Central American migrants walk to the U.S.-Mexico border crossing April 29 in Tijuana, where they presented themselves for asylum. Now, however, following the Trump administration's "zero tolerance" policy, families who enter without first presenting for asylum are being separated. (CNS/David Maung)
"If you are smuggling a child, then we will prosecute you, and that child will be separated from you as required by law," Attorney General Jeff Sessions said during a speech to the Association of State Criminal Investigative Agencies May 7. "If you don't like that," he added, "then don't smuggle children over our border."
The subject of Sessions' talk was not criminal gangs or human trafficking. He was talking about mothers and fathers seeking refuge from unrelenting violence and economic deprivation. He was talking about jailing parents for doing their duty to protect their children.
This was Sessions announcing the new "zero tolerance" policy for immigrants crossing illegally into the United States. We're already seeing the effects: The number of minors in U.S. custody was 10,773 on May 29, according to the U.S. Health and Human Services Department, an increase of about 2,000 minors in custody since the policy was announced.
Making family separation a point of government policy is unacceptable and immoral. For anyone purporting to hold and support family values it is abhorrent. On a policy level, it is ineffective: It deters no one and keeps no one safe.
As we have seen time after time with this administration, the policy was announced without being thoroughly thought through and with no planning. Border agents and child welfare agencies had no advance warning. By early June, Homeland Security facilities to house minors were at capacity. On June 5, NBC News reported that of 550 children in detention in U.S. border stations, 300 of them had been in custody more than 72 hours — and nearly half of those are classified as "tender age children," meaning under the age of 12. The New York Times found more than 100 children under the age of 4 have been separated from their families.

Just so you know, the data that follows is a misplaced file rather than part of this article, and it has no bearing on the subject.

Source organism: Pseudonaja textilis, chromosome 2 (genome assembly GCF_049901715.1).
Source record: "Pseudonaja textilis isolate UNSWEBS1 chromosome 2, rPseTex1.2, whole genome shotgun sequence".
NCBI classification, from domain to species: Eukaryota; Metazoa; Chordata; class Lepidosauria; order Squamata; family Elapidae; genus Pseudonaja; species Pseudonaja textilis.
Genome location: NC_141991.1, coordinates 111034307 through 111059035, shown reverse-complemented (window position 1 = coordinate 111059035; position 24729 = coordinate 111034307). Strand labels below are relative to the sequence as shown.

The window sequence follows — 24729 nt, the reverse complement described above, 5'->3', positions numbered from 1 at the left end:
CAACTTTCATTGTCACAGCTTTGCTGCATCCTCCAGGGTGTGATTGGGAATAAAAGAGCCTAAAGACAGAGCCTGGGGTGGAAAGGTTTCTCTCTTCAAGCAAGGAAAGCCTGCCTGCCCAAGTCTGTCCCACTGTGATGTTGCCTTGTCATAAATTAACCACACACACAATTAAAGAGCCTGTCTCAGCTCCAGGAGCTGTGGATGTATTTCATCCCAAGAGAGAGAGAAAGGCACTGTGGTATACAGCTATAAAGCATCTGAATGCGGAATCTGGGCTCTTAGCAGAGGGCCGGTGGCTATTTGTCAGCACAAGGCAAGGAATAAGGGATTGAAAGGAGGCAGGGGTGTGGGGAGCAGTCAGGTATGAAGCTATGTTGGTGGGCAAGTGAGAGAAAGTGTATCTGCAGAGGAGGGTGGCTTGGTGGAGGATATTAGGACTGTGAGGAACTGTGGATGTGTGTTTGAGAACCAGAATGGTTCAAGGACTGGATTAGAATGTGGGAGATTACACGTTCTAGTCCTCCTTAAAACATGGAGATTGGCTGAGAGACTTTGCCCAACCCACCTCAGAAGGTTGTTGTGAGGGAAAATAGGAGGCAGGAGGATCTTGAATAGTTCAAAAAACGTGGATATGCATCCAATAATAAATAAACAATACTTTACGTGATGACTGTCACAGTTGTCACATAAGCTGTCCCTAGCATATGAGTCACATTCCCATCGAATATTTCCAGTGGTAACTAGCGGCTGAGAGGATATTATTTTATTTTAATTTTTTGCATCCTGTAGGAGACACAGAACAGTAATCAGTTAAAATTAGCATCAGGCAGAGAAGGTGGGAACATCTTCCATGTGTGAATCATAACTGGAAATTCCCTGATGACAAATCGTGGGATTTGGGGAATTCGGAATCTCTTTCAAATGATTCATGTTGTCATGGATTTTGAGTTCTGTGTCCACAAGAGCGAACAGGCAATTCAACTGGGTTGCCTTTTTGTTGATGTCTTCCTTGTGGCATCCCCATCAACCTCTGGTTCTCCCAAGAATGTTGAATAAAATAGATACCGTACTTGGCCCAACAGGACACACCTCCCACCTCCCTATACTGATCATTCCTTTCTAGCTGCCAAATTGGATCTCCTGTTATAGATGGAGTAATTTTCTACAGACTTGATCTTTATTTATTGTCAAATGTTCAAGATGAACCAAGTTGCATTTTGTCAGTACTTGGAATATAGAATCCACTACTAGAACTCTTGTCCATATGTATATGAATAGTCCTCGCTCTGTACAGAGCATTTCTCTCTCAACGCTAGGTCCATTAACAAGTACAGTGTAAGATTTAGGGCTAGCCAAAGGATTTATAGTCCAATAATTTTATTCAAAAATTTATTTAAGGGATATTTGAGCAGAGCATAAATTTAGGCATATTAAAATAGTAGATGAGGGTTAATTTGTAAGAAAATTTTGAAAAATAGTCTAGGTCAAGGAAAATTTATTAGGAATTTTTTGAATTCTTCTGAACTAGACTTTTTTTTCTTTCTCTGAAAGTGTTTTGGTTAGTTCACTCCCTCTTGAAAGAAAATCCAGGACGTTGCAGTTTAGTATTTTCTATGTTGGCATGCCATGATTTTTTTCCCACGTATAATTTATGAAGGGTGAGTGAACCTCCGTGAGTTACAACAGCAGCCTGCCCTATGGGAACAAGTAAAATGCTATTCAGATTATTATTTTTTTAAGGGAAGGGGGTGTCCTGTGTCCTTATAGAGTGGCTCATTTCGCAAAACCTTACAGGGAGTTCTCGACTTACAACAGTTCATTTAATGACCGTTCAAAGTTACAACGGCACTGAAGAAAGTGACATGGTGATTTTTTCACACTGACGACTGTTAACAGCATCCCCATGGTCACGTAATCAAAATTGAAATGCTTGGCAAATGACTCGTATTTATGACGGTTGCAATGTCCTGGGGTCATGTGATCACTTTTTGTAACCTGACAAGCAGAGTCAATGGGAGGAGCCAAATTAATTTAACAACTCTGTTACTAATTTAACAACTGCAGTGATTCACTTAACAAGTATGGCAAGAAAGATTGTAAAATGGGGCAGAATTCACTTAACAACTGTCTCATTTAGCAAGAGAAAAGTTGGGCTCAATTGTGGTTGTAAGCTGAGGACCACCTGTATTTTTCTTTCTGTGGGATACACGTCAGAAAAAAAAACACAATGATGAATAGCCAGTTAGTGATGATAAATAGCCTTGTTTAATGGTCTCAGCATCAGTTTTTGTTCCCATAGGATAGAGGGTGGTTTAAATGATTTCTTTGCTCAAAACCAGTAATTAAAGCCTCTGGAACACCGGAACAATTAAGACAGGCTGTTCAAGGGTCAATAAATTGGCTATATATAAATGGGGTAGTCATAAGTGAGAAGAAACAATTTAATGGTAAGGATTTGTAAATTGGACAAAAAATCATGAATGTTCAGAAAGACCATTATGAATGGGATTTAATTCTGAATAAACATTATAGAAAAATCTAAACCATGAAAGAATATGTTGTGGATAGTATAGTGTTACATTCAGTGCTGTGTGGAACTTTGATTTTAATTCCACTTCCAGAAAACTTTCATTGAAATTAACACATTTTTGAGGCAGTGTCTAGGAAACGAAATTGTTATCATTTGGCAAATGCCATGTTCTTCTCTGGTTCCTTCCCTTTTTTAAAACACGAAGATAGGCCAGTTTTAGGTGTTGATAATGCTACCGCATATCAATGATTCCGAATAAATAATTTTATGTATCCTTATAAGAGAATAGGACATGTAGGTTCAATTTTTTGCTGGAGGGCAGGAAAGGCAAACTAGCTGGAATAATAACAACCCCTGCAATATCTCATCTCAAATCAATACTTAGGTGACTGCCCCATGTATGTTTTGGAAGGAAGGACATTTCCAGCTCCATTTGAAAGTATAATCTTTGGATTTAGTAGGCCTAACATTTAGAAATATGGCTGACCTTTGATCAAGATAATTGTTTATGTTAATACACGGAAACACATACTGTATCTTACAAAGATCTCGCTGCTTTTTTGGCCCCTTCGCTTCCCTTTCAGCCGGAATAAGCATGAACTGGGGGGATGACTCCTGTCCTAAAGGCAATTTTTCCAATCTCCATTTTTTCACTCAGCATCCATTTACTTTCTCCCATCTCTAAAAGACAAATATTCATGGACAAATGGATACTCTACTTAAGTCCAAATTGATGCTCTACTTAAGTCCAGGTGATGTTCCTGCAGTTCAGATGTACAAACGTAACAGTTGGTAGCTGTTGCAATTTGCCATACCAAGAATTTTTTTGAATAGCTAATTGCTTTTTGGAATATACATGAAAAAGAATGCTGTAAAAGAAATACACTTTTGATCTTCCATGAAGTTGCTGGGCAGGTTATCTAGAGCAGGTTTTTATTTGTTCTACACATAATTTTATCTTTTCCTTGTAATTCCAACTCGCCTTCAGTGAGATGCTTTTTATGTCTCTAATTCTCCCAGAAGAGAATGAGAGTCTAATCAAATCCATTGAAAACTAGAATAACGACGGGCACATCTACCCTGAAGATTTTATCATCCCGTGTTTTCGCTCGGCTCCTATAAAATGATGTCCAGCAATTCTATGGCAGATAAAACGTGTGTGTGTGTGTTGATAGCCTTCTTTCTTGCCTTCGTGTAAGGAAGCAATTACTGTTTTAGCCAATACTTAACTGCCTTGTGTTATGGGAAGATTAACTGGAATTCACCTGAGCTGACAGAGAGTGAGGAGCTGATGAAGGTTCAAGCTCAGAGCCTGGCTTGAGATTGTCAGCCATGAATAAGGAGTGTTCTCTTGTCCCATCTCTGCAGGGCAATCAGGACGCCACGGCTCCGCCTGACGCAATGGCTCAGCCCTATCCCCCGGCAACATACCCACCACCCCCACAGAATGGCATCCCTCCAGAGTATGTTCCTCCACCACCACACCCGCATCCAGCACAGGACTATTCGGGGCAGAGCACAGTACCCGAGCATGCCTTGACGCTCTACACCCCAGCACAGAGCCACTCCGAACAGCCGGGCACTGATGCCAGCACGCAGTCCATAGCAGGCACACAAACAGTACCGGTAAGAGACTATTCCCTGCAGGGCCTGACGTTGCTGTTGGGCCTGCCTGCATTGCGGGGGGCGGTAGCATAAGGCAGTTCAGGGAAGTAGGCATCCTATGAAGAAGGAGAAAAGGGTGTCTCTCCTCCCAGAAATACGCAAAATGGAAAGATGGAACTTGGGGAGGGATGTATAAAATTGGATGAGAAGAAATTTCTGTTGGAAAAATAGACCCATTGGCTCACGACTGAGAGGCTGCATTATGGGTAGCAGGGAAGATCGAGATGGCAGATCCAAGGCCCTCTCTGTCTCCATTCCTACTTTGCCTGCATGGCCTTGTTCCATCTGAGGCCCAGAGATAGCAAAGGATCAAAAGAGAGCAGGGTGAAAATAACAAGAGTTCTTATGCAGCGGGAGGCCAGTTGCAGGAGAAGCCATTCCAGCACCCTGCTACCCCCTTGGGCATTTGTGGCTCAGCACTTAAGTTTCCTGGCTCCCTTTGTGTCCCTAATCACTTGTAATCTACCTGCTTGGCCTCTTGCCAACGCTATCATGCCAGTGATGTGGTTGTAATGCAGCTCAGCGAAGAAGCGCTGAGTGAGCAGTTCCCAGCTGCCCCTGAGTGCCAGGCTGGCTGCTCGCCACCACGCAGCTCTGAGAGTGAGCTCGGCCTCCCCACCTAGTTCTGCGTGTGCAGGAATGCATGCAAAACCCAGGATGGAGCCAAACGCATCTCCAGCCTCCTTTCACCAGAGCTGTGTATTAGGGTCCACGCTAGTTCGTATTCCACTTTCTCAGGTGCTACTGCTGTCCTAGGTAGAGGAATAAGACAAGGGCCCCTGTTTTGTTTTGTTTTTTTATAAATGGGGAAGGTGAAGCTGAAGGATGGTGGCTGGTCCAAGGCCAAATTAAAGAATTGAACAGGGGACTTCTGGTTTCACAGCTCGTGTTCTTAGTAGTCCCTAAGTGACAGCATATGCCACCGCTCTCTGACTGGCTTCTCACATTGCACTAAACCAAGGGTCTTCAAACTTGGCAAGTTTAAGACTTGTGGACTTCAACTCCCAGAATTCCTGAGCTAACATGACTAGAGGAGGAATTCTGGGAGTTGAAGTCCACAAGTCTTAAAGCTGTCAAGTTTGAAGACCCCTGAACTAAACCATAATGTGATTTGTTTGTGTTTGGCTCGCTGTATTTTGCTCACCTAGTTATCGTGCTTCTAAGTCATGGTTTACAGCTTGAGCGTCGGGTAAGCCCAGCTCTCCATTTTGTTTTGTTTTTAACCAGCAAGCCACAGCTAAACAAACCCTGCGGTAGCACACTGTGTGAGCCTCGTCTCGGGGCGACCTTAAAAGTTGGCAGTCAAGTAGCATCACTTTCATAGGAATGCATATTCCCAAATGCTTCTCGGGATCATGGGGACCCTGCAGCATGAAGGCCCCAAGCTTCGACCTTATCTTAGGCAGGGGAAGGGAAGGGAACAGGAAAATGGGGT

No law requires that migrant families be separated at the border. Previous administrations have treated this as an administrative, not criminal, issue. The Trump administration could to do the same but has chosen not to.
Some suggest that people with legitimate fears should seek asylum before entering the U.S. But that process is becoming increasingly difficult. At the end of May, Jesuit Fr. Sean Carroll, executive director of the Kino Border Initiative, with dual offices in Arizona and Sonora state, Mexico, said his program had 89 people — 57 of them children — waiting to be received by U.S. Customs. Most were from Guatemala. While Customs usually makes a near-immediate determination of the strength of asylum-seekers' cases, now "people are waiting," Carroll said. Some had been with Carroll six days already.
The United Nations human rights office said June 5 that the policy "is a serious violation of the rights of the child," and called on U.S. authorities to adopt noncustodial alternatives. The ACLU has filed a class-action lawsuit in federal court in San Diego, calling for a halt to separations and for reunification of families.
As Bishop Joe Vásquez of Austin, Texas, chairman of the U.S. bishops' Committee on Migration, said in a statement June 1, "Family unity is a cornerstone of our American immigration system and a foundational element of Catholic teaching. ... Rupturing the bond between parent and child causes scientifically-proven trauma that often leads to irreparable emotional scarring."
"My brother bishops and I understand the need for the security of our borders and country, but separating arriving families at the U.S.-Mexico border does not allay security concerns," Vásquez said. "Children and families will continue to take the enormous risks of migration — including family separation — because the root causes of migration from the Northern Triangle remain: community or state-sanctioned violence, gang recruitment, poverty, and a lack of educational opportunity."
"Policies should address these factors first as we seek to repair our broken immigration system," the bishop said.
Vásquez has hit on the hard truth: The root causes of our "migration problem" lies on the other side of our borders and they are sown with the seeds of foreign policy mistakes the United States made in Central America over the last six decades — supporting dictatorships, quashing democracy and imposing imperialistic economic policies. The United States has never taken responsibility for the part we played in creating the violence, poverty and lack of opportunity that force our brothers and sisters south of our borders to uproot their families and flee north.
Eradicating the problems that force people to leave their homes is the best deterrent.